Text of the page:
Now, despite all that, I absolutely, positively and without question adored The Imaginarium of Dr. Parnassus. Because Gilliam is really, really good at what he does best. It's far and away one of my favourite films of the year, and easily the most important film of Gilliam's career, warts and all. With Parnassus, he continues to stylistically explore potent ideas about the power of storytelling and imagination, and what happens when the worlds of fables and make-believe collide with our cynical, sober reality - all concepts I personally go nuts over. When in this mode, he always managed to sub-textually raise questions about imagination and dreams as important sign-posts in our collective unconscious, lighting the way to collective and individual hope, joy and happiness. The difference with Parnassus is that Gilliam has finally made a film that is explicitly and without question about that exact thing, positing at its core that stories and imagination and new ideas are the very things that hold the fabric of the universe together. A beautiful idea, and as relevant as ever considering Hollywood's constant push for the bottom line over creative integrity, and Gilliam's own personal feelings regarding his stifled creativity and the uncertainty of his place in modern cinema. And if you're anything like me (Naive? Simple?), this stuff, when fused with Gilliam's impeccable eye for composition and always fantastic production design will help you forget that the film isn't perfect or logical or accessible.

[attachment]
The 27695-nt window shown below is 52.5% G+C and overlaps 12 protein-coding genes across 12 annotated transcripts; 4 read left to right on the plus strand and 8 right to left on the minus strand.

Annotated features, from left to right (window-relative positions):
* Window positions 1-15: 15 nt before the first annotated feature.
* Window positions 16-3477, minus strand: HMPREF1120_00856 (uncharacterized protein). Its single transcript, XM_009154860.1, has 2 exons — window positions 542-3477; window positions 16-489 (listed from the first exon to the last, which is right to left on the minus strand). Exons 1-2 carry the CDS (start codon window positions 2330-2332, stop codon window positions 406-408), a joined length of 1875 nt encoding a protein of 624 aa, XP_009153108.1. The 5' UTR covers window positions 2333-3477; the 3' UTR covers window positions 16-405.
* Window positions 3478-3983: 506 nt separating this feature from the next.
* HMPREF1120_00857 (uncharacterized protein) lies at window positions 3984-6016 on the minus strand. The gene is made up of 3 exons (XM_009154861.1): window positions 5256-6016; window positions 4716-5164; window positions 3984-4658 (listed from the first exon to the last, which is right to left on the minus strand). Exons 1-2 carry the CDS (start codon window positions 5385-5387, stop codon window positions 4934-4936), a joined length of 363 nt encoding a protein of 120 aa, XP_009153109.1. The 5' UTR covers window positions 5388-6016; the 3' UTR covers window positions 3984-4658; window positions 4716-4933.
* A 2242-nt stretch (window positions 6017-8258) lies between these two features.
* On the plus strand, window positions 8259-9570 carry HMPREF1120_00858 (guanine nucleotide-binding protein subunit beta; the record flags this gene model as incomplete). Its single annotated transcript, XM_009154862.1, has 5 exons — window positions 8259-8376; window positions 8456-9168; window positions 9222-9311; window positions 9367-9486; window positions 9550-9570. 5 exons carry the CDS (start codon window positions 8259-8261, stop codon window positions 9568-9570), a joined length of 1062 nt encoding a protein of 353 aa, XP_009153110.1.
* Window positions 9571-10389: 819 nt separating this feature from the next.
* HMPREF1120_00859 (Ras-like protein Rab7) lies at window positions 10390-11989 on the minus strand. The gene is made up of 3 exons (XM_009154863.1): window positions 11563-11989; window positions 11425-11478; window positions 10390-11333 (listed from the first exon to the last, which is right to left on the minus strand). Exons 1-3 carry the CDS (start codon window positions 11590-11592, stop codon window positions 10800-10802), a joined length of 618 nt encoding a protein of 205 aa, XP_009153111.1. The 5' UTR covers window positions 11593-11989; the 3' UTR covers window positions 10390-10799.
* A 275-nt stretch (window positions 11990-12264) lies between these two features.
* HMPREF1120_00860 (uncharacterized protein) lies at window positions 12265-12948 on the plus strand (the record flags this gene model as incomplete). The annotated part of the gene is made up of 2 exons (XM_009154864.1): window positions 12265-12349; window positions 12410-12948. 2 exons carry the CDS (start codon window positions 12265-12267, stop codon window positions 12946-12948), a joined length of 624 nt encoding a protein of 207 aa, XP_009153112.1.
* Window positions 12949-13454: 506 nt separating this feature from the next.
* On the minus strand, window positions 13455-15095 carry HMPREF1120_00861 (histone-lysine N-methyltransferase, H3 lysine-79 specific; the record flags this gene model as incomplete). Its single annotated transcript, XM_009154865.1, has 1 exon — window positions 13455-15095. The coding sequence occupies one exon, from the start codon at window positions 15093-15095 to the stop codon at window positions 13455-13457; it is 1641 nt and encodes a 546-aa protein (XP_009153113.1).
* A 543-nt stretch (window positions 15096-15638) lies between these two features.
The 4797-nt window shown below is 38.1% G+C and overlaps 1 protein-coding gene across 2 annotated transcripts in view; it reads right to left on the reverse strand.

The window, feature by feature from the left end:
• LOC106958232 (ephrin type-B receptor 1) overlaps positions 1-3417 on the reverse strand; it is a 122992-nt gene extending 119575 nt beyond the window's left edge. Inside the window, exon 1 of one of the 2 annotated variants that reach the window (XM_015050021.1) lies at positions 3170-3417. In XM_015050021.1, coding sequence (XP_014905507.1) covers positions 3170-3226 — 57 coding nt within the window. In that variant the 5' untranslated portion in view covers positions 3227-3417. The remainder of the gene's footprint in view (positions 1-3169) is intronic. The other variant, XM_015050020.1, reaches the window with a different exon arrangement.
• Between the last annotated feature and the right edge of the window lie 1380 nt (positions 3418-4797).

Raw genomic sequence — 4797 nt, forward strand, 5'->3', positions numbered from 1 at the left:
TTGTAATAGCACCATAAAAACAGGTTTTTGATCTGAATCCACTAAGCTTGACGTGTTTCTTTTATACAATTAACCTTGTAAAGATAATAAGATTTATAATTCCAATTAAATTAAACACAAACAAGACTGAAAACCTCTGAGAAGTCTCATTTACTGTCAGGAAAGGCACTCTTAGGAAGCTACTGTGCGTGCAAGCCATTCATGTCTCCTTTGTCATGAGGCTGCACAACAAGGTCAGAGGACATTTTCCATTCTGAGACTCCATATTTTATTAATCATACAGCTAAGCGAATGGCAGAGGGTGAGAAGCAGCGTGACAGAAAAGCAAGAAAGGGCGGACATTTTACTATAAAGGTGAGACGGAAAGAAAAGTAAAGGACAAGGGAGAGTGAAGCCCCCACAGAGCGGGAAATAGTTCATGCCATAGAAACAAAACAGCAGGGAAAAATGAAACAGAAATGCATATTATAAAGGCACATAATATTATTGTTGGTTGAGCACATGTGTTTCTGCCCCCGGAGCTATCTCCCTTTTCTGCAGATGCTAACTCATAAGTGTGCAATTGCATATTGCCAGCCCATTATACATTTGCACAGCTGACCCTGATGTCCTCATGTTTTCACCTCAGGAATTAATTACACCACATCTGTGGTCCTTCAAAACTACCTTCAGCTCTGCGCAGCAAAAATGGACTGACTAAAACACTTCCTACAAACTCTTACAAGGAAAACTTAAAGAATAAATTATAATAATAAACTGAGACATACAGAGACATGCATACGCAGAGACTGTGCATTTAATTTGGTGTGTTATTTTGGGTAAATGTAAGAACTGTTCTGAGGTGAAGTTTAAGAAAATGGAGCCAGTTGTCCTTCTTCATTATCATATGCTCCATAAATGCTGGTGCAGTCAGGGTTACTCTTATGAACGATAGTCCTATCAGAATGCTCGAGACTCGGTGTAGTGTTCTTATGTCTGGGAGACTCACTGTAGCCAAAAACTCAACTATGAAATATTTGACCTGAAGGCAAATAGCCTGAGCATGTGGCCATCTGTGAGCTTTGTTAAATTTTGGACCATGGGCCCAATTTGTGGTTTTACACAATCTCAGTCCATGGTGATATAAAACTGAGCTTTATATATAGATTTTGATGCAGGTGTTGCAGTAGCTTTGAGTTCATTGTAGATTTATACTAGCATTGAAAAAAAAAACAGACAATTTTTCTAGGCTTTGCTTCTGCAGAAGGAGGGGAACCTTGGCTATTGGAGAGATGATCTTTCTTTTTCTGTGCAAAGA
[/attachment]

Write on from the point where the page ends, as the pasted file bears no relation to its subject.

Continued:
Despite all of the aforementioned flaws in the story (which, understandably, most movie-goers may have a low tolerance for), The Imaginarium of Dr. Parnassus is actually quite brilliant, and contains some of the single best movie moments and ideas seen all year, and by dint of its stellar cast (besides Heath Ledger and friends, the film stars Christopher Plummer and Tom Waits, both in memorable roles), serves as a showcase for some of the best talent working in film at the time of production. But because of its flaws, it probably won't generate the word of mouth necessary to bring the crowds (and as such, the box office receipts) that Gilliam so desperately needs in order to continue to be able to make films of this scale. Which is too bad, as directors like Gilliam, who so zealously worship at the alter of imagination and visual splendour with a slavish dedication to film-making craft are not so high in abundance. Maybe if he was actually able to, you know, make a film without having outside elements messing up his plans, he might actually live up to his ultimate potential as an original story-teller able to easily reach the masses. As it stands, though, his status as such, as well as the very fabric of the universe it seems, continue to be under threat.
My score? 7/10.